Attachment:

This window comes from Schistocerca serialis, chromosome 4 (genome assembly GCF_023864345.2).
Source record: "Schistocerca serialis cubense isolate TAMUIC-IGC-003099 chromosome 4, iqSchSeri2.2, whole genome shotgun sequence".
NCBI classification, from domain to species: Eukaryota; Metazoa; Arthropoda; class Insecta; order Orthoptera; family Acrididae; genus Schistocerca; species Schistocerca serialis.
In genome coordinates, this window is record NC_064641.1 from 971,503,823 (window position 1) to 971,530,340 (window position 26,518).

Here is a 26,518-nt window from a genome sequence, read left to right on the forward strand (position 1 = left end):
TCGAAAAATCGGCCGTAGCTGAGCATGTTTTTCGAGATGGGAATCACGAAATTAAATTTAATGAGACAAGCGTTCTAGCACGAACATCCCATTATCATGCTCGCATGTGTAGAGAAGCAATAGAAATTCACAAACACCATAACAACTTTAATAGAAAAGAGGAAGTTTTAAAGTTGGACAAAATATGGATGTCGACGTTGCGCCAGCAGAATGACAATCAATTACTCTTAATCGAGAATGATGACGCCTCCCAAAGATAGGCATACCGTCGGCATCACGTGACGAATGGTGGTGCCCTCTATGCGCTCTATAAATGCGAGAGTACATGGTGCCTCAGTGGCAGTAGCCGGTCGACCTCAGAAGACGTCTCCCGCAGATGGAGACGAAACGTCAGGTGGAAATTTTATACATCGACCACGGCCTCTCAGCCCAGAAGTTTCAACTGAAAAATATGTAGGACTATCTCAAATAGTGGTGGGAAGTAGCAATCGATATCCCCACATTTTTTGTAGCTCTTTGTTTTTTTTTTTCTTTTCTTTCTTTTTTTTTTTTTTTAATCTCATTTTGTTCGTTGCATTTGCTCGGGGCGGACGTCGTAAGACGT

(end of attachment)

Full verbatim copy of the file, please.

This window comes from Schistocerca serialis, chromosome 4 (genome assembly GCF_023864345.2).
Source record: "Schistocerca serialis cubense isolate TAMUIC-IGC-003099 chromosome 4, iqSchSeri2.2, whole genome shotgun sequence".
NCBI classification, from domain to species: Eukaryota; Metazoa; Arthropoda; class Insecta; order Orthoptera; family Acrididae; genus Schistocerca; species Schistocerca serialis.
In genome coordinates, this window is record NC_064641.1 from 971,503,823 (window position 1) to 971,530,340 (window position 26,518).

Here is a 26,518-nt window from a genome sequence, read left to right on the forward strand (position 1 = left end):
TCGAAAAATCGGCCGTAGCTGAGCATGTTTTTCGAGATGGGAATCACGAAATTAAATTTAATGAGACAAGCGTTCTAGCACGAACATCCCATTATCATGCTCGCATGTGTAGAGAAGCAATAGAAATTCACAAACACCATAACAACTTTAATAGAAAAGAGGAAGTTTTAAAGTTGGACAAAATATGGATGTCGACGTTGCGCCAGCAGAATGACAATCAATTACTCTTAATCGAGAATGATGACGCCTCCCAAAGATAGGCATACCGTCGGCATCACGTGACGAATGGTGGTGCCCTCTATGCGCTCTATAAATGCGAGAGTACATGGTGCCTCAGTGGCAGTAGCCGGTCGACCTCAGAAGACGTCTCCCGCAGATGGAGACGAAACGTCAGGTGGAAATTTTATACATCGACCACGGCCTCTCAGCCCAGAAGTTTCAACTGAAAAATATGTAGGACTATCTCAAATAGTGGTGGGAAGTAGCAATCGATATCCCCACATTTTTTGTAGCTCTTTGTTTTTTTTTTTCTTTTCTTTCTTTTTTTTTTTTTTTAATCTCATTTTGTTCGTTGCATTTGCTCGGGGCGGACGTCGTAAGACGT